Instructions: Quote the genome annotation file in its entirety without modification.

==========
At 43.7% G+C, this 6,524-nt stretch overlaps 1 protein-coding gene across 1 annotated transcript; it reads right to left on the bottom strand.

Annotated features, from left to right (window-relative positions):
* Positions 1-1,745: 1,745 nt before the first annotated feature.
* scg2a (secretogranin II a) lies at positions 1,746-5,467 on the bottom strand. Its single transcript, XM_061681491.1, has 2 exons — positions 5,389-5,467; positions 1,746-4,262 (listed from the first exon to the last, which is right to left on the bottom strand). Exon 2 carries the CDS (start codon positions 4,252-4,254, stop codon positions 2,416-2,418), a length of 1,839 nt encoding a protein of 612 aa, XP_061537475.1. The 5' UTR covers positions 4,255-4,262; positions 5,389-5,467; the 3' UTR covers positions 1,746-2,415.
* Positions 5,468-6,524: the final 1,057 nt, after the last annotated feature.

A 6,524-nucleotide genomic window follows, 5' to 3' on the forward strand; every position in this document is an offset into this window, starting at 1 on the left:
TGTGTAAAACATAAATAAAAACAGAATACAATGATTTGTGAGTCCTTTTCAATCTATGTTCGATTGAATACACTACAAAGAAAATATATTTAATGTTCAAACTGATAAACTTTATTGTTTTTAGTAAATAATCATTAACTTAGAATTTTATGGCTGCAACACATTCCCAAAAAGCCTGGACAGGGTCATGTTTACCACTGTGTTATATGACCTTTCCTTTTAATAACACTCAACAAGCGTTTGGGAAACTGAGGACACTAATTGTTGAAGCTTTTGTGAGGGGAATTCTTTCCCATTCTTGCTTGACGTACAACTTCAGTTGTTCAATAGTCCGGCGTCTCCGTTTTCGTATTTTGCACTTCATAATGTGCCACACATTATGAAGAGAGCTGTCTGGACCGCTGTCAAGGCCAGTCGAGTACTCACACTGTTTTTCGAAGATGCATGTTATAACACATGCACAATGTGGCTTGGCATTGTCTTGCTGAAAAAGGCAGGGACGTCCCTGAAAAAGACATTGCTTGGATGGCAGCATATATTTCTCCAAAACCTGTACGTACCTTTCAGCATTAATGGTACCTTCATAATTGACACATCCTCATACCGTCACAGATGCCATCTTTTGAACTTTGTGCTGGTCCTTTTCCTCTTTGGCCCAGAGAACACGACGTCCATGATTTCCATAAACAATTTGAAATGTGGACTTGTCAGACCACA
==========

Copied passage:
At 43.7% G+C, this 6,524-nt stretch overlaps 1 protein-coding gene across 1 annotated transcript; it reads right to left on the bottom strand.

Annotated features, from left to right (window-relative positions):
* Positions 1-1,745: 1,745 nt before the first annotated feature.
* scg2a (secretogranin II a) lies at positions 1,746-5,467 on the bottom strand. Its single transcript, XM_061681491.1, has 2 exons — positions 5,389-5,467; positions 1,746-4,262 (listed from the first exon to the last, which is right to left on the bottom strand). Exon 2 carries the CDS (start codon positions 4,252-4,254, stop codon positions 2,416-2,418), a length of 1,839 nt encoding a protein of 612 aa, XP_061537475.1. The 5' UTR covers positions 4,255-4,262; positions 5,389-5,467; the 3' UTR covers positions 1,746-2,415.
* Positions 5,468-6,524: the final 1,057 nt, after the last annotated feature.

A 6,524-nucleotide genomic window follows, 5' to 3' on the forward strand; every position in this document is an offset into this window, starting at 1 on the left:
TGTGTAAAACATAAATAAAAACAGAATACAATGATTTGTGAGTCCTTTTCAATCTATGTTCGATTGAATACACTACAAAGAAAATATATTTAATGTTCAAACTGATAAACTTTATTGTTTTTAGTAAATAATCATTAACTTAGAATTTTATGGCTGCAACACATTCCCAAAAAGCCTGGACAGGGTCATGTTTACCACTGTGTTATATGACCTTTCCTTTTAATAACACTCAACAAGCGTTTGGGAAACTGAGGACACTAATTGTTGAAGCTTTTGTGAGGGGAATTCTTTCCCATTCTTGCTTGACGTACAACTTCAGTTGTTCAATAGTCCGGCGTCTCCGTTTTCGTATTTTGCACTTCATAATGTGCCACACATTATGAAGAGAGCTGTCTGGACCGCTGTCAAGGCCAGTCGAGTACTCACACTGTTTTTCGAAGATGCATGTTATAACACATGCACAATGTGGCTTGGCATTGTCTTGCTGAAAAAGGCAGGGACGTCCCTGAAAAAGACATTGCTTGGATGGCAGCATATATTTCTCCAAAACCTGTACGTACCTTTCAGCATTAATGGTACCTTCATAATTGACACATCCTCATACCGTCACAGATGCCATCTTTTGAACTTTGTGCTGGTCCTTTTCCTCTTTGGCCCAGAGAACACGACGTCCATGATTTCCATAAACAATTTGAAATGTGGACTTGTCAGACCACA